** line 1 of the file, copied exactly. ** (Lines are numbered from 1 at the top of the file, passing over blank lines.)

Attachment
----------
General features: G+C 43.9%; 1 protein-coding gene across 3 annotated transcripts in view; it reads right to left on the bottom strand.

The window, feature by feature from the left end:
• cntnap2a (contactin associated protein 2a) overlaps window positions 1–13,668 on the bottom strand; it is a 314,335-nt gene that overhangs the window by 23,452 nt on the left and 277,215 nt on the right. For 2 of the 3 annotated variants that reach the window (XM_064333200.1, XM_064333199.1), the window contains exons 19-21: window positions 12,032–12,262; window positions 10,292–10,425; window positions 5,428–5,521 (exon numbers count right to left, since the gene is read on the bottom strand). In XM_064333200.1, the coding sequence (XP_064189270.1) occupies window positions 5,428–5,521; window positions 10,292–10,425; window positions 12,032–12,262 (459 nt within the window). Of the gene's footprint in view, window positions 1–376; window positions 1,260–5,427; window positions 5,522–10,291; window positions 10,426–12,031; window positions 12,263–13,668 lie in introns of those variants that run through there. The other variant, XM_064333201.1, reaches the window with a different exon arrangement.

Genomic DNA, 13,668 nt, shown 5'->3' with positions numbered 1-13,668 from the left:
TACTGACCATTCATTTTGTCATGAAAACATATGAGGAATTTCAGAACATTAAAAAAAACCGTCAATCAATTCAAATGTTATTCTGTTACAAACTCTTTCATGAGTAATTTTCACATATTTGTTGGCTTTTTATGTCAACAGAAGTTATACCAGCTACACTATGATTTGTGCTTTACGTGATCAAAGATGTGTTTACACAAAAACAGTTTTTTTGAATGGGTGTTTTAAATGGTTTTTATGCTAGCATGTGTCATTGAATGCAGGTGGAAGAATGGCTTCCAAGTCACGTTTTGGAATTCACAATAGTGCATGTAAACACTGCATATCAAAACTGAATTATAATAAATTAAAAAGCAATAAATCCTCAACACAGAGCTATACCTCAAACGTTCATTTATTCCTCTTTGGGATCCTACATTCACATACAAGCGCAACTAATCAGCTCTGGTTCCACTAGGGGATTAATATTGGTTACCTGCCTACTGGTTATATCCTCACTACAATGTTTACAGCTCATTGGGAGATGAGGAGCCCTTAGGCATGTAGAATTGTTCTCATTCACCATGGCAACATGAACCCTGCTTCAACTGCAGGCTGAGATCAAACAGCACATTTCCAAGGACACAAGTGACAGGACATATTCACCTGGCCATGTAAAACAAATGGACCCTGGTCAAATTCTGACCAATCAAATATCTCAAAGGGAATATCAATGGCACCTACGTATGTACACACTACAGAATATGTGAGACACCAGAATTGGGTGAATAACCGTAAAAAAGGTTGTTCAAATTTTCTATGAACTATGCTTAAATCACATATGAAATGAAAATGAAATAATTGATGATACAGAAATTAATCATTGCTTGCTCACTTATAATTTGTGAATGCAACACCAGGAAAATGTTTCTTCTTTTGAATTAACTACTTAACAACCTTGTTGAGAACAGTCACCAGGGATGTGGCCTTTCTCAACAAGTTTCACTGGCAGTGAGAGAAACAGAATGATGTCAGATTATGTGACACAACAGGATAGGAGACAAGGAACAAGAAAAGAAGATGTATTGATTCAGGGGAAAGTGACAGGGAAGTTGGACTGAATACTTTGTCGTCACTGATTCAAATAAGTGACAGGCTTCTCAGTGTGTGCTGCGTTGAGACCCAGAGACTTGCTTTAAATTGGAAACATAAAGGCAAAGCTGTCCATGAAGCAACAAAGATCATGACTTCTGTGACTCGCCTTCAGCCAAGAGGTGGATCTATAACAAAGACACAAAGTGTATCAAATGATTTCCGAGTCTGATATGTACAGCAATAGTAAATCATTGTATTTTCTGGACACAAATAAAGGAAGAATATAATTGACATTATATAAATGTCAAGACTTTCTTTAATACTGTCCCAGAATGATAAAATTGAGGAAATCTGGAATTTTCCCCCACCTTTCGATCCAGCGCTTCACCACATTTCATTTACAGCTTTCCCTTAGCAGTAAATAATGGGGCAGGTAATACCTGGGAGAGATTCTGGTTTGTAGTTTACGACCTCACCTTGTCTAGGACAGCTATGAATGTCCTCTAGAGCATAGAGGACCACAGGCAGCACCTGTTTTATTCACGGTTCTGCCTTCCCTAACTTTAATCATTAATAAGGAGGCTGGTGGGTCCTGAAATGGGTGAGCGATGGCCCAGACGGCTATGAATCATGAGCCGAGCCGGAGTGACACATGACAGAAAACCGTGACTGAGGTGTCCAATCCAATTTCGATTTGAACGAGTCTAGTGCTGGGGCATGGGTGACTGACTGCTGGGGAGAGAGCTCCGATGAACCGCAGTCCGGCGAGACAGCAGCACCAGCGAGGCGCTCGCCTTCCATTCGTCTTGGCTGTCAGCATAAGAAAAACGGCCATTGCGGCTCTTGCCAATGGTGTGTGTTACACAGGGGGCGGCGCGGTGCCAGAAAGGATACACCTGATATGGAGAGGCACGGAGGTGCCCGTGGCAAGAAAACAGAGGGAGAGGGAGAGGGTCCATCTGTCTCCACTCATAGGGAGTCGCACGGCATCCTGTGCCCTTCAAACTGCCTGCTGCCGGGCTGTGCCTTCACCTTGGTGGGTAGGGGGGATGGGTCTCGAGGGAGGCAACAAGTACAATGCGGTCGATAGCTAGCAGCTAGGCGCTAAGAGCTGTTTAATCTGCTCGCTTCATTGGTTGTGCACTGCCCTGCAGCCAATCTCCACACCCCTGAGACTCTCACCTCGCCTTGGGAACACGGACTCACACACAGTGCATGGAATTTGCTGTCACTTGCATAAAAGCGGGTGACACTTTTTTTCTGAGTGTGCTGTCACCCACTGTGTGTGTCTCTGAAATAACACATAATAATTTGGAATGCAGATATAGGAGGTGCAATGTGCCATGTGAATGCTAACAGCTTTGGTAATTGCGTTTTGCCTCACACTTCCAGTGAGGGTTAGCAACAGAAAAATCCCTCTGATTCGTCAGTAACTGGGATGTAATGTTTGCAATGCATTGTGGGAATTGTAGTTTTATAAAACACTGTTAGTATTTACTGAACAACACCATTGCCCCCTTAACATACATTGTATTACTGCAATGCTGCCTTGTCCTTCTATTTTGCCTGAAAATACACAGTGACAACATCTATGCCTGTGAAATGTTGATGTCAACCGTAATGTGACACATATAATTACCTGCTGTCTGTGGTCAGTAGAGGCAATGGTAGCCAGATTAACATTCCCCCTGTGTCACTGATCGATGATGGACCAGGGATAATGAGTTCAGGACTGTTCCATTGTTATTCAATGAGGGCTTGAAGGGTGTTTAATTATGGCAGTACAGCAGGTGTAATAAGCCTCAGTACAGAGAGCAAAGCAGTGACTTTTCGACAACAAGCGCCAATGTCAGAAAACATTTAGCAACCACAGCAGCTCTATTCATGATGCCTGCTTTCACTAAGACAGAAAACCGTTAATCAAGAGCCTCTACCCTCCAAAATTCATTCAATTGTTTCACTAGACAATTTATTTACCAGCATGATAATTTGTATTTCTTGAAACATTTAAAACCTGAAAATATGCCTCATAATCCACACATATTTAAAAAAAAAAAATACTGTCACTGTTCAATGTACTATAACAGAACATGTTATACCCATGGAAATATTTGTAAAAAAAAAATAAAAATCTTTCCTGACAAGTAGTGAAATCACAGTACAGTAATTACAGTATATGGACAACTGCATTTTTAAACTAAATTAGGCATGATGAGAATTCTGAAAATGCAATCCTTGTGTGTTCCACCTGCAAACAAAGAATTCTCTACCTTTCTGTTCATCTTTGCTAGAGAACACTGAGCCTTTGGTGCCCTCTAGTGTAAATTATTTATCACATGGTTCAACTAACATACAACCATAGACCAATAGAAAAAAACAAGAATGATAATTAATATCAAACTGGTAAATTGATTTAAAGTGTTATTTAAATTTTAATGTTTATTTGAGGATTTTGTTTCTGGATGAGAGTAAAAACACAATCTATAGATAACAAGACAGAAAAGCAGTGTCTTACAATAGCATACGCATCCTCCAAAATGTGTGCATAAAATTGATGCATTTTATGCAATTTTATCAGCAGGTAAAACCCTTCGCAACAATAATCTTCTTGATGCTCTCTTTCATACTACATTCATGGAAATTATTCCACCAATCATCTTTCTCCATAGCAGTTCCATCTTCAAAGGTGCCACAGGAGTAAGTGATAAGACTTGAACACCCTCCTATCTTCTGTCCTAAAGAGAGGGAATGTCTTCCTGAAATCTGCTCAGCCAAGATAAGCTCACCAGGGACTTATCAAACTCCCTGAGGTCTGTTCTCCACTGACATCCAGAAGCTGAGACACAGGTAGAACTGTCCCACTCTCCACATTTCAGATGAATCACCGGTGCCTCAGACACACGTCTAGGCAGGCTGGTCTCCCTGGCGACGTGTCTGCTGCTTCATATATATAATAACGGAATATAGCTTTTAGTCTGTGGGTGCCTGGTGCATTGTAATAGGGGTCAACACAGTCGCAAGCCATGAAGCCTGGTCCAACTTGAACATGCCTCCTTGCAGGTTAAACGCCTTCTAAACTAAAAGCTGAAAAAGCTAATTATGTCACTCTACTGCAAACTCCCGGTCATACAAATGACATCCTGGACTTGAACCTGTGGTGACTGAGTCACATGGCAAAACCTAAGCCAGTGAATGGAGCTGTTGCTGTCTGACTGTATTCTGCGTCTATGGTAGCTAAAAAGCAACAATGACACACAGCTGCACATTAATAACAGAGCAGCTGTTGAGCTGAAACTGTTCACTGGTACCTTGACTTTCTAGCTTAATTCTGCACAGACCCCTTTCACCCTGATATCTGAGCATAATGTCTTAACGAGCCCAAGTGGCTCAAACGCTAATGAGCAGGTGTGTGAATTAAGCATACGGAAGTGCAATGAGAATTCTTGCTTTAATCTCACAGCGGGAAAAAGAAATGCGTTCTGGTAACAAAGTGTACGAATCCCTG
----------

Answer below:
General features: G+C 43.9%; 1 protein-coding gene across 3 annotated transcripts in view; it reads right to left on the bottom strand.